14,753 1,091 3
ORIGINAL ARTICLES
Tissue plasminogen activator versus heparin for locking dialysis catheters: A systematic review
Belal M Firwana, Rim Hasan, Mazen Ferwana, Joseph Varon, Aaron Stern, Umesh Gidwani
October-December 2011, 1(2):29-34
DOI:10.4103/2231-0770.90913  PMID:23210006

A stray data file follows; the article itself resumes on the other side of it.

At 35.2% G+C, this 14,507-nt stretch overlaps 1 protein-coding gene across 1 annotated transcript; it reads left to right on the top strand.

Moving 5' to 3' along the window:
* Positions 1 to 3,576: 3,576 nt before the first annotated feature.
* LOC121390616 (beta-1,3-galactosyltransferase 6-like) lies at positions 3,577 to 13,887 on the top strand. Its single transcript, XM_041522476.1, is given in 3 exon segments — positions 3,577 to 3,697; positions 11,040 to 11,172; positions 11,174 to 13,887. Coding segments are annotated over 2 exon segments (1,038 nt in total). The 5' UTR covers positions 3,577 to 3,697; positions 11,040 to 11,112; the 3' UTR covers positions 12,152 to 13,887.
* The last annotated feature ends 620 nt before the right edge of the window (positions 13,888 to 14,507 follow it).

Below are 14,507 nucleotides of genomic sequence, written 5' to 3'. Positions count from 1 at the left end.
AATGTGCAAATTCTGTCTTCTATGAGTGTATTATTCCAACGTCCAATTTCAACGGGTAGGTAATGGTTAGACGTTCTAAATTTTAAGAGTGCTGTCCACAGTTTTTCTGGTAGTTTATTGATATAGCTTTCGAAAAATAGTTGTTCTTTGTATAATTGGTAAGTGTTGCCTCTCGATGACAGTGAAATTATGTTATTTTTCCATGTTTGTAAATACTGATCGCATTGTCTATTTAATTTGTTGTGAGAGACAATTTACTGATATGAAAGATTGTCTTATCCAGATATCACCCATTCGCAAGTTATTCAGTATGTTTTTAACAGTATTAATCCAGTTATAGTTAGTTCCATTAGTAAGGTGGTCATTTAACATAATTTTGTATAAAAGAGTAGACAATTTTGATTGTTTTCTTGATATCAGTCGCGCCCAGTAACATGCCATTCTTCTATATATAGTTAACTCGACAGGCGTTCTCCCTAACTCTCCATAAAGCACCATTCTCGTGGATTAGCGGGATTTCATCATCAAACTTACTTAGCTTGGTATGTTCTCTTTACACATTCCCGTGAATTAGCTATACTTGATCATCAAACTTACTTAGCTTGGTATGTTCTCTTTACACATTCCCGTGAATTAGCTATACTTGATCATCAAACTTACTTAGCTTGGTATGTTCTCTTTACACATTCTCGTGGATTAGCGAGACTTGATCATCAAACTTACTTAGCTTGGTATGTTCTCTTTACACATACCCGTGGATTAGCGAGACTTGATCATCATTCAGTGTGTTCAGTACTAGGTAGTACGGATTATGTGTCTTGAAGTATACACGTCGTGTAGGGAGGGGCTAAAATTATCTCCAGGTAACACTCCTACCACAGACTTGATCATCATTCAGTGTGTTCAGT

Background and Objectives: Hemodialysis catheters are commonly used when renal replacement therapy is initiated. These catheters have significant complications. Among "locking" solutions used in an attempt to decrease these complications is recombinant tissue plasminogen activator (rt-PA). This systematic review is to determine the efficacy of rt-PA versus heparin, the standard of care. Materials and Methods: A systematic review of randomized controlled trials studying rt-PA alone or rt-PA plus heparin versus heparin alone as locking agents for hemodialysis catheters, which included patients needed a temporary hemodialysis catheter for hemodialysis. We identified relevant trials through electronic databases and correspondence with experts. Two investigators independently reviewed potentially eligible trials and extracted data. Results: Three trials met the inclusion criteria. One trial reported an improved catheter malfunctioning in patients using rt-PA plus heparin to lock catheters (20.0%) versus heparin alone (34.8%). Another trial reported higher blood flow rate in hemodialysis catheters in patients who received rt-PA (231.6 ± 12.4 mL/min) compared with those who received heparin (206.9 mL/min). The third trial reported formation and weight of clots which were decreased by half in rt-PA group versus heparin group. Conclusions: In the few randomized trials that met our inclusion criteria, the use of rt-PA as a locking solution for hemodialysis catheters seems to be associated with fewer adverse events and catheter malfunctioning as compared with heparin. Our systematic review is limited by the few randomized trials addressing our question and the wide variety of outcome measures. Further prospective randomized trials are needed to confirm this conclusion.